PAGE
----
The total number of entries for the QS reached a record of 750 players.  The Final went back to Guadalmina (and San Roque) but was severely affected by the bad weather and in the end only four of the scheduled six rounds were completed with Holland’s Chris Van Der Velde ranked first after four players tied on 280 (-8).

In 1996 the number of players earning a card off the Challenge Tour increased from ten to 15 and so the number of cards from QS was decreased from 40 and ties to 35 and ties to balance the numbers.
The Final was back at Sotogrande this year (along with San Roque as the main venue). Notable qualifiers included Geoff Ogilvy, Anders Hansen and Stephen Dodd.

There was a significant change this year as the Qualifying School developed into a proper three stage process with PQ1 and PQ2 being replaced by Stage One and Stage Two.  All non-exempt players were now required to attend Stage One with the qualifiers then progressing to Stage Two.  All Stage 1 and Stage 2 events were now played over four rounds rather than three and the field size for the Final was reduced to 168 players

Stage 1 Venues – Carden Park, Chart Hills, Five Lakes, Woodbury Park, Wynyard Hall (490 players total, 149 qualified)
Stage 2 Venues – Emporda, Pals, Perelada (93 exempt players and 149 qualifiers)
Final – San Roque, Sotogrande (73 exempt players and 95 qualifiers)

Total prize money for all Stages of the Qualifying process was now over £90,000 with £10,000 going to the winner.

Notable qualifiers included Ian Poulter and Justin Rose.

Stage 1 venues increased to five with the introduction of the first venue outside the UK – Moliets in the South of France. The list of qualifiers was led by Desvonde Botes from South Africa.  Nicolas Colsaerts from Belgium became the second youngest player to earn a card at QS (18 years and eight days). This was the final year as Qualifying School Director for Andy McFee who had conducted the event for 16 years.

The QS Final continued at San Roque and Sotogrande with Nick Dougherty, David Park and Simon Khan all successful qualifiers. Mike Stewart took over from Andy McFee as Qualifying School Director.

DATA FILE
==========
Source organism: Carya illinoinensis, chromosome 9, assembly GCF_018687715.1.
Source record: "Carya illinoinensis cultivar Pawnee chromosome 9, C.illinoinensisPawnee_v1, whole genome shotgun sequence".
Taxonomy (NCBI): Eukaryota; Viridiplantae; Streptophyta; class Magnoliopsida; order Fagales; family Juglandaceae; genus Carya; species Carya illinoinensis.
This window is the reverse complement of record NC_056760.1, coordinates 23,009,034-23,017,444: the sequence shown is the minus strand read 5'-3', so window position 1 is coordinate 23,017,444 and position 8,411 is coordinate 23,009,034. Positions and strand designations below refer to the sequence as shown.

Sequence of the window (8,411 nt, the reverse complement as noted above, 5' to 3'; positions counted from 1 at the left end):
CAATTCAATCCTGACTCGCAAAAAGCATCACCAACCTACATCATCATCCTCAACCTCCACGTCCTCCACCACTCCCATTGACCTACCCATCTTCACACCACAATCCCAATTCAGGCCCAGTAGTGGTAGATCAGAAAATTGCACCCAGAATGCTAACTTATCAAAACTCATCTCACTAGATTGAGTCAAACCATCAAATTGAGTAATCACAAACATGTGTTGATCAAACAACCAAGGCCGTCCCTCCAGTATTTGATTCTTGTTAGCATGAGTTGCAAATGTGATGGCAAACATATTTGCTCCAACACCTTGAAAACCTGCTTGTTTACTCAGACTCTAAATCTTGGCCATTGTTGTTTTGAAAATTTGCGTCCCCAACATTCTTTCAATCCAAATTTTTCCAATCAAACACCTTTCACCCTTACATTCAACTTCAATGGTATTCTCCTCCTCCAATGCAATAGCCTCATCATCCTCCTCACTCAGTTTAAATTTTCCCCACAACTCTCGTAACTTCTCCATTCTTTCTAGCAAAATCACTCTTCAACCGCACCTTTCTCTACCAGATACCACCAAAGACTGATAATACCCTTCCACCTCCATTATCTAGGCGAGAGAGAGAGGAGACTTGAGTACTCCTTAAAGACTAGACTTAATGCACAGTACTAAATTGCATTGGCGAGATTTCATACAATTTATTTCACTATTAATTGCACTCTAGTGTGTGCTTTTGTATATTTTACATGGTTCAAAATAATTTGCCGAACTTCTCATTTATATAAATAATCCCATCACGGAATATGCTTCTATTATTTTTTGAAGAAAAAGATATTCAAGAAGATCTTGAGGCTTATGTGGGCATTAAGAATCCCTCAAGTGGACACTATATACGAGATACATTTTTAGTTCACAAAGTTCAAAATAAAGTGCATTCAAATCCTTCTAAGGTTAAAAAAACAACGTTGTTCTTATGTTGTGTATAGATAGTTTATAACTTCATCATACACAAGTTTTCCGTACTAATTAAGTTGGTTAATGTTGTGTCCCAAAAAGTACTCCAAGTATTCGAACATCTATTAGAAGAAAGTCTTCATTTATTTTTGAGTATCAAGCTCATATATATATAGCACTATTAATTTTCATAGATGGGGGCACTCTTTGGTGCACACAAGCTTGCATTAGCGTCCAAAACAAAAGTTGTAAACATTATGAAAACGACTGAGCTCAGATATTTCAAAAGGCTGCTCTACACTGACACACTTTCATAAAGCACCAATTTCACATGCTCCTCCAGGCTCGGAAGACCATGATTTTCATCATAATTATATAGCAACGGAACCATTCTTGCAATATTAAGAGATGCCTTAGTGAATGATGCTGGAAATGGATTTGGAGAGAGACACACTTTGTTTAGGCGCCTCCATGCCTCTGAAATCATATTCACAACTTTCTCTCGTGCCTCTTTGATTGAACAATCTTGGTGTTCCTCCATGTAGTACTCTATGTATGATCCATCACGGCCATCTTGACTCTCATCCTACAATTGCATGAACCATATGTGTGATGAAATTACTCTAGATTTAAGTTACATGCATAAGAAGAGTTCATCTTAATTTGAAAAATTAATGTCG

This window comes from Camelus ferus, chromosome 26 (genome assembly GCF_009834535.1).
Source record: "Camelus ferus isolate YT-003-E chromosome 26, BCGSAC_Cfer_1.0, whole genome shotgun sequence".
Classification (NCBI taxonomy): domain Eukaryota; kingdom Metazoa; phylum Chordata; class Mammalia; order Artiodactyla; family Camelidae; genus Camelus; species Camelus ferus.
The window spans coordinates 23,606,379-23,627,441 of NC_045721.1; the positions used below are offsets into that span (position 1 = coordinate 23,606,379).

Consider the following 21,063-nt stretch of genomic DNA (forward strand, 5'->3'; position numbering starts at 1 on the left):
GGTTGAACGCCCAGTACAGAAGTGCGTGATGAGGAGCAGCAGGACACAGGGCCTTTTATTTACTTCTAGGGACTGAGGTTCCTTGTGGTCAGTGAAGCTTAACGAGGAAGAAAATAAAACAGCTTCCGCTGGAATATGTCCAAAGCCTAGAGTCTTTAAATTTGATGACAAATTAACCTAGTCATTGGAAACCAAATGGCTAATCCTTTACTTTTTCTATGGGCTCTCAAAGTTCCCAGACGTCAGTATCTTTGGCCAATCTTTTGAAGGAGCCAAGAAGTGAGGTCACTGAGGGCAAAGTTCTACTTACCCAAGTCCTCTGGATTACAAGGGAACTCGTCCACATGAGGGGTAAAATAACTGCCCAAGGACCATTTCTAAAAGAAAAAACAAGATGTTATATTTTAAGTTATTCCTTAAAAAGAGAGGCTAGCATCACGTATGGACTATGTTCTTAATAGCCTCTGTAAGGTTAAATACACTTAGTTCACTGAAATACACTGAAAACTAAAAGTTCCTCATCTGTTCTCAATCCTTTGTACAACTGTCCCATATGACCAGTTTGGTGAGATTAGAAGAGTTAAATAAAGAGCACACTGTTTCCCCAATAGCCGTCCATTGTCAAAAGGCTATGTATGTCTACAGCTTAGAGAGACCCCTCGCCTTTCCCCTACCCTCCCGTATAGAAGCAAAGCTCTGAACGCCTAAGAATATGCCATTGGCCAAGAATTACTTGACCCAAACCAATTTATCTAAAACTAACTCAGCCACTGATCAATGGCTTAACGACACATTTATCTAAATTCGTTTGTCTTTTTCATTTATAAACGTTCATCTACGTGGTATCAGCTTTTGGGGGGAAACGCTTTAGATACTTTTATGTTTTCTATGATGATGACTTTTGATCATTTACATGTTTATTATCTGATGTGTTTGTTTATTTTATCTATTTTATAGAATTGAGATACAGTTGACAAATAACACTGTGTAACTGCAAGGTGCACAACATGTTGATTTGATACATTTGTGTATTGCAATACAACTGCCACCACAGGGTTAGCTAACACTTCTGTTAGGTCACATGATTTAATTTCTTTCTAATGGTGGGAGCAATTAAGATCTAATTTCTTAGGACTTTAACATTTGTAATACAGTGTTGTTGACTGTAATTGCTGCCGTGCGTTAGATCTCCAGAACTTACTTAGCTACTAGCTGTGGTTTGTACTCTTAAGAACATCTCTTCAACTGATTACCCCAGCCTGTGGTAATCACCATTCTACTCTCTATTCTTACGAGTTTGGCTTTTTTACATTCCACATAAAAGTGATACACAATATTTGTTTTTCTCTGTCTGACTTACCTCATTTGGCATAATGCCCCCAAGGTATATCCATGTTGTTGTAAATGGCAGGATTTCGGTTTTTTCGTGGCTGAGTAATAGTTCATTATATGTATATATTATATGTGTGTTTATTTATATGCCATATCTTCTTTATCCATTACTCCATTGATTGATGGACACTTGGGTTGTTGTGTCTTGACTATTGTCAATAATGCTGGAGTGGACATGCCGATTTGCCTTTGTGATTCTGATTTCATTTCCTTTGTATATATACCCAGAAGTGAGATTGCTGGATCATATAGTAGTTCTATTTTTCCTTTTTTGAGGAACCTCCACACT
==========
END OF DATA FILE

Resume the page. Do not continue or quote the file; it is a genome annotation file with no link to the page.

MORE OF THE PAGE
The Qualifying School Final moved to Emporda and Pals in Catalunya as part of a two year arrangement – all Stage 2 venues were also in the same region of Spain. The Final was notable for strong winds (the Tramontana) and heavy rain which caused severe flooding.  Thirteen of the 39 players who earned cards went on to become winners on tour.

Entries hit a new record of 803 players. This was the second year of the Final being played in Catalunya and Richard McEvoy topped the list of qualifiers. Although conditions were vastly improved over the previous year, fog still delayed the start of play for the fourth and sixth rounds. A notable qualifier was Ben Banks, son of Genesis keyboard player Tony.  Prize money for the whole QS exceeded £100,000 for the first time (£109,000).

There was another significant jump in entries this year to 875 players.  Germany hosted the QS for the first time as Cologne Golf Club became a Stage 1 venue.  The Tour de Las Americas was recognised and granted exemption for the leading five players through to second Stage. The QS Final retuned to San Roque which was able to host the whole competition since the construction of the New Course in 2003. Athough Peter Gustafsson topped the list of graduates, the story of the week belonged to Neil Cheetham who eagled his final hole to qualify by one shot and secure one of the last cards.  (A month later in his first event of the 2005 season, Cheetham lost out in a play-off for the Alfred Dunhill Championship, however, his prize of €82,000 was more that he earned in the remainder of the season and so he had to return to QS.) Prize money increased to £135,000.